How to Best Utilize the New Foursquare for Business
by Lou Dubois
The check-in giant recently relaunched their business page offerings, making it easier for local businesses, retail chains and individual brands to reap the benefits and retain customers.
Foursquare had 381,576,300 individual user check-ins, 6 million users and a 3400% growth in 2010 alone. So it’s safe to say that location-based services are no longer a fad. Just a few weeks ago, Foursquare announced their “Foursquare for Business” page, which existing businesses utilizing the service may not see as terribly different. But for companies yet to involve themselves with the service, this re-launch makes it much easier to become a part of the trendy crowd.
“We’re not changing what we do with this launch,” says Tristan Walker, Foursquare’s director of business development. “It was just a revamping of the site and helping to explain in a little better detail exactly what we offer to businesses.”
So how does the new offering change what Foursquare can do for small businesses? In this guide, we’ll explore specifically why retention is so important to business and what the new business page offers that makes it so unique for businesses.
How to Best Utilize the New Foursquare for Business: Small Business Potential
Among the new offerings included in the relaunch, though, in addition to local merchants and national retailers being able to “claim their venue” (which can be done quite simply), was the ability for brands and businesses to utilize the badges recognition system.
A pretty impressive group of companies have already signed on to the project, ranging from traditional retail locations to brands themselves. Included in that impressive list from a merchant perspective are Starbucks, Sports Authority, and the Museum of Modern Art; and for those not tied to a physical location there is Bravo TV, MTV (which was the top brand on Foursquare in 2010), Louis Vuitton, Red Bull and more.
But while all of that is great for large brands and national retail chains, the real potential for Foursquare remains with small businesses, and according to Walker, that remains the core of the businesses that are best utilizing the service. “For merchants, there are two things that really matter: acquisition and retention,” he says. ” And really I think the goal for us, and we’ve said this from the beginning, is to bring back the nostalgic, remember-your-name kind of loyalty that consumers still want. We want to redefine what loyalty means at a retailer, merchant, or even to a brand, because that makes a difference.”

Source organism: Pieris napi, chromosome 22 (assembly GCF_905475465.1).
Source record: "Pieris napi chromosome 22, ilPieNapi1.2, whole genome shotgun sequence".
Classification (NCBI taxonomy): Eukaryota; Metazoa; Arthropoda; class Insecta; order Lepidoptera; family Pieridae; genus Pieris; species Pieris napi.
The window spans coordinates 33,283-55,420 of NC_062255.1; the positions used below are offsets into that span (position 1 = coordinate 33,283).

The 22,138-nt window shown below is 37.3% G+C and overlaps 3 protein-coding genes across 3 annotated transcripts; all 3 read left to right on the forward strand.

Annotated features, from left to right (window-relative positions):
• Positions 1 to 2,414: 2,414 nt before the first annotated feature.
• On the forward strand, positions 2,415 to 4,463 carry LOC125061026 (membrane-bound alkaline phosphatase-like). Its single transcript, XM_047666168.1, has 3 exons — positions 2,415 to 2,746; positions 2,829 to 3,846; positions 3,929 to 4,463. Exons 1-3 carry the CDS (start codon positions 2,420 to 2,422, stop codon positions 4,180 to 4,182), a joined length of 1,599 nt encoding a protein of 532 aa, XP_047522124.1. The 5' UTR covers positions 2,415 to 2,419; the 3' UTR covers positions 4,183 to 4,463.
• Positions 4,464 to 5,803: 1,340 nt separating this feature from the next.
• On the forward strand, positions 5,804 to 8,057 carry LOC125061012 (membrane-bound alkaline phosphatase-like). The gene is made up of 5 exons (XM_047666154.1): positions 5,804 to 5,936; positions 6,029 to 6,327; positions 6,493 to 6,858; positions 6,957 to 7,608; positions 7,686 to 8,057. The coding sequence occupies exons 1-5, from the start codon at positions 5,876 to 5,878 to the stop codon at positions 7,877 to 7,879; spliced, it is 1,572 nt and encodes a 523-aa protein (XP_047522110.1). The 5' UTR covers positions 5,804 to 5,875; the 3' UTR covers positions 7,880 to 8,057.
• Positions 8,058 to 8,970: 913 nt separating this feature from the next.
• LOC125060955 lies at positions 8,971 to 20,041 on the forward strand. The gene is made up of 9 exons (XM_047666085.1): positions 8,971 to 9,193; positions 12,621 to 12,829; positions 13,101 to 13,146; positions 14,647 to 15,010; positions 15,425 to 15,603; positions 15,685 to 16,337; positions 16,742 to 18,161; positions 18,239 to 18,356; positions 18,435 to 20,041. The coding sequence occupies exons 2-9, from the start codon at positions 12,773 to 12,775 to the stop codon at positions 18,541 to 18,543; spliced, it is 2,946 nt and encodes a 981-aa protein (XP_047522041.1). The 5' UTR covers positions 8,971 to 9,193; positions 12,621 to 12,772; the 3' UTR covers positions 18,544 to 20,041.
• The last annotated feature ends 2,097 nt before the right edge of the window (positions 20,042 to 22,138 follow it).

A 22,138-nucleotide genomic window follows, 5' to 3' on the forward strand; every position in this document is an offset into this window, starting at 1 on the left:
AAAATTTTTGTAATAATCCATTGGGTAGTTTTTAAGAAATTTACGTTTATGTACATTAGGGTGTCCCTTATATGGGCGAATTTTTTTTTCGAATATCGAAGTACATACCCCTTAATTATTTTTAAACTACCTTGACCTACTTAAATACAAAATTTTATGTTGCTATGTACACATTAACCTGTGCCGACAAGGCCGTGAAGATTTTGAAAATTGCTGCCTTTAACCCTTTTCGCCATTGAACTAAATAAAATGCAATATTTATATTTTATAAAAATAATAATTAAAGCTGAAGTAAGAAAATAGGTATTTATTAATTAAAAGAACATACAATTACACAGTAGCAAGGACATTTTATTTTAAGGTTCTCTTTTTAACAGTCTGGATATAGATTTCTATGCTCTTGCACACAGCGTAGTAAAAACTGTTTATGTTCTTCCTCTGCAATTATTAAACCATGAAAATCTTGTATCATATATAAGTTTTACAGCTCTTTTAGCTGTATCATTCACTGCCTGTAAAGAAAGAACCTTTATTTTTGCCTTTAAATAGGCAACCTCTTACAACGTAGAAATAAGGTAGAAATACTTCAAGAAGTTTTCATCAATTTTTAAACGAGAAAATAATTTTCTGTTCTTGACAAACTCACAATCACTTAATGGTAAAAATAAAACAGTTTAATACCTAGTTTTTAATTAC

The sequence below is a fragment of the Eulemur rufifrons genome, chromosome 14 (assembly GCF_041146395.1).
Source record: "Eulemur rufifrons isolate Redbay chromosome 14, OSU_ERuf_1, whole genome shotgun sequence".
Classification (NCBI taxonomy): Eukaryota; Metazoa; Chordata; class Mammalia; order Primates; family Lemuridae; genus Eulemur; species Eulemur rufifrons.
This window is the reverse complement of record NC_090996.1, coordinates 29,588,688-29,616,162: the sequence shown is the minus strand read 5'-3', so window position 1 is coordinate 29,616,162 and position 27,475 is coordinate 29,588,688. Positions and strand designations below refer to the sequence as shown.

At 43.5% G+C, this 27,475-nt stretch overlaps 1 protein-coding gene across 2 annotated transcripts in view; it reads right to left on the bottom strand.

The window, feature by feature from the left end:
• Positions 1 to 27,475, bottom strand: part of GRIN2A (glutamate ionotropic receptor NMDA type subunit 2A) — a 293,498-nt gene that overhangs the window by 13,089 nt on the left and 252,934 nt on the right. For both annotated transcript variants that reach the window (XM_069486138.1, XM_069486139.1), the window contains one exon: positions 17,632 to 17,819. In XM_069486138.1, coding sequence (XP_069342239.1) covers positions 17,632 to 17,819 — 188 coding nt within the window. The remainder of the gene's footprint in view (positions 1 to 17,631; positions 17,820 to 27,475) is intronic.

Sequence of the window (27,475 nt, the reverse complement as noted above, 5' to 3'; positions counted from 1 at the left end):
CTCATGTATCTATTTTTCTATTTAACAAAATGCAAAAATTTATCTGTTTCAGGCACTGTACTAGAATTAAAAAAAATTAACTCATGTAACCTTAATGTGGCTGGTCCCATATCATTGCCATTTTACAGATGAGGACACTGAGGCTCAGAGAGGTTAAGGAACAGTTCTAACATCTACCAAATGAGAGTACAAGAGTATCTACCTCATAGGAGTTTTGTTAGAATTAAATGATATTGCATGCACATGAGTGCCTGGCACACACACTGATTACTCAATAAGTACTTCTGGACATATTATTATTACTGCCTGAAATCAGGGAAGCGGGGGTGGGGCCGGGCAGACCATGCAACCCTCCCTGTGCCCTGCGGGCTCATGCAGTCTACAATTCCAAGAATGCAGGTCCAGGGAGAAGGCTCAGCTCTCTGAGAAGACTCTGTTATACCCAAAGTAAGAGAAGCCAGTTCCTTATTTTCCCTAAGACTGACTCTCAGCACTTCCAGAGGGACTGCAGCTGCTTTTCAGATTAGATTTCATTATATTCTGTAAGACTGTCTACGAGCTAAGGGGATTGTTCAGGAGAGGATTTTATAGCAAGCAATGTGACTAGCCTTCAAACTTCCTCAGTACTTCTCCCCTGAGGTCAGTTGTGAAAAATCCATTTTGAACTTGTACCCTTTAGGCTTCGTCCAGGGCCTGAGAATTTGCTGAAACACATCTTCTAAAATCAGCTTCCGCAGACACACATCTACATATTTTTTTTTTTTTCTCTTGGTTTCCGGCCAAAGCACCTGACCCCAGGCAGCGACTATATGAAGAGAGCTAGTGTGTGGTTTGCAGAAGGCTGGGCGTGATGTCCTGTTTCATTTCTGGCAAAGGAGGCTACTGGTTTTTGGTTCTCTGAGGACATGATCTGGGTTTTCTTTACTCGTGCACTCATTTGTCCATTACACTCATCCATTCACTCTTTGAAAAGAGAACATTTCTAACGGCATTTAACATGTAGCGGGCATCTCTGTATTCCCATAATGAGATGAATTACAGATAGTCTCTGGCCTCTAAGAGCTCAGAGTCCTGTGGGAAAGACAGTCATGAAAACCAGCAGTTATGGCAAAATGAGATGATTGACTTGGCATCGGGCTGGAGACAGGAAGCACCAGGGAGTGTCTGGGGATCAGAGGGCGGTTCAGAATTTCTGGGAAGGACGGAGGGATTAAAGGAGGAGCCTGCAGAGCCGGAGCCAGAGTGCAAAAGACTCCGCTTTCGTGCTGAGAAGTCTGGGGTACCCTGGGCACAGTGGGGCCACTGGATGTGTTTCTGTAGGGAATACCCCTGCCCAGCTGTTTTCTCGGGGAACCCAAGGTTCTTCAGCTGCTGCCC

How to Best Utilize the New Foursquare for Business: New Customers Cost More Than Retaining Existing Ones
As long as businesses have been around, loyalty has been the key to keeping customers. If you’re a coffee shop or bar and you remember you’re a customer’s favorite drink and name, they’re much more likely to come back. And in the social space, many consumers view businesses in this regard: if you’re not on social networks and social media like I am, perhaps I’m not your target consumer. As a business, this is an old adage: be everywhere your consumers are.
The best thing about Foursquare for Business is that it is a completely free service (other than a minimal investment in time). So in the past, the only loyalty methods may have been the owner remembering a customer name. No more. Claiming a location/venue is made considerably easier with this relaunch.
To create a badge, there is a nominal fee that Foursquare determines varies based on your business. According to a statement from the company, “the amount that we charge for branded badges varies by partner. Sometimes there is a monetary value attached to badges, and sometimes we exchange badges for promotion through various channels. We evaluate partnerships on a case-by-case basis and try to form agreements that are mutually beneficial.”
But why does retaining a customer matter so much? Dependent upon which statistics you are viewing, it can cost anywhere between five and nine times as much to acquire a new customer as it does to retain an existing one. And as the Harvard Business Review states, 91% of small businesses do absolutely nothing to retain their existing clients (meaning only 9% understand this reality). Consider the following numbers:
• According to John Coe, author of, The Fundamentals of Business To Business Sales and Marketing, “68% of long-term customers stop buying because they just don’t feel loved.”
• The average American business loses 50% of its customer base every 5 years. – HBR
• An existing customer spends an average of 67% more than new customers. – HBR
If you take it a step further and consider that customer retention is influenced just as much by brand, product and service proposition, then customer experience is the primary factor in brand loyalty, acquisition and customer retention. All that being said, the average organizational expenditure still breaks down as follows (according to James Digby, marketing manager at TeleFaction):
• 55% is on new customer acquisition
• 33% is on brand awareness
• Only 12% is on customer retention